Aśvatthāman

(‘one who neighed like a horse’)

One of the great heroes of the Mahābhārata war, Aśvatthāman was the only son of Droṇācārya, the teacher of the Pāṇḍava and the Kaurava princes. As soon as he was born, he is said to have neighed like a horse. Hence the name.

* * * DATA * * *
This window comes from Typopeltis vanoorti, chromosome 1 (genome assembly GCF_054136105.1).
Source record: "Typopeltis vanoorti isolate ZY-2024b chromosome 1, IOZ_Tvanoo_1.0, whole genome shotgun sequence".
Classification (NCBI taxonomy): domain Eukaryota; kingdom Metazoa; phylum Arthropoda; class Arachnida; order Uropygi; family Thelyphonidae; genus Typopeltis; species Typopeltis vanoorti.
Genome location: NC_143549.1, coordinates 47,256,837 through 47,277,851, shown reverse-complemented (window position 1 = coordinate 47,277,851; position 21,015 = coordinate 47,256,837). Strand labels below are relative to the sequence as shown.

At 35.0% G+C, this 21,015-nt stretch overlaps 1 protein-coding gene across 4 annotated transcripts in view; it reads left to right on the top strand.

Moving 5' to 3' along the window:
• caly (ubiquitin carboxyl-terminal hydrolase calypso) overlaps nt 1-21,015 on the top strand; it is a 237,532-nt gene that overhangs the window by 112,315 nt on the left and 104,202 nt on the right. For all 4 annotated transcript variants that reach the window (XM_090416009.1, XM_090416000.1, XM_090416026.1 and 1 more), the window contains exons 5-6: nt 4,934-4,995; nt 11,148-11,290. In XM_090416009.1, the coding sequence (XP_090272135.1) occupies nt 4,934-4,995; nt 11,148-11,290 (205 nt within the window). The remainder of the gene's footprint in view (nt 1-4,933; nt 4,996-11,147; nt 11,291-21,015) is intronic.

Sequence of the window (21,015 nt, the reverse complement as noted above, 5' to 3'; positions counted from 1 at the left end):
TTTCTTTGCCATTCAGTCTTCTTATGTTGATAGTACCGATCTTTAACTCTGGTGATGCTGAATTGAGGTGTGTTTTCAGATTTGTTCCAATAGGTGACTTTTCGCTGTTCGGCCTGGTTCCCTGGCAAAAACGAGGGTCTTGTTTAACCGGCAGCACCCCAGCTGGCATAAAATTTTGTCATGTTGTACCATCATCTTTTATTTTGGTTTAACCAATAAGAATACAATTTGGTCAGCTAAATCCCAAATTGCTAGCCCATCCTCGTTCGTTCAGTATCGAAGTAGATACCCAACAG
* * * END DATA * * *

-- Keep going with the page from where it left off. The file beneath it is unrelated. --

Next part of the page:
Though brought up in poverty he was well-trained by his father in the sacred lore, secular sciences and the art of war. His irascible temper often made him stray from the path of dharma. He earned ignominy by killing the sons of Draupadī while they were asleep and by trying to destroy the baby Parīkṣit in the womb of Uttarā, the wife of Abhimanyu and the future heir to the empire. He was punished by Bhīma, the second of the Pāṇḍavas and cursed by Śrī Kṛṣṇa to suffer from serious diseases for a very long time. Though a little odd, he has been reckoned as one of seven ‘Cirañjīvins’ or ‘those who live forever.’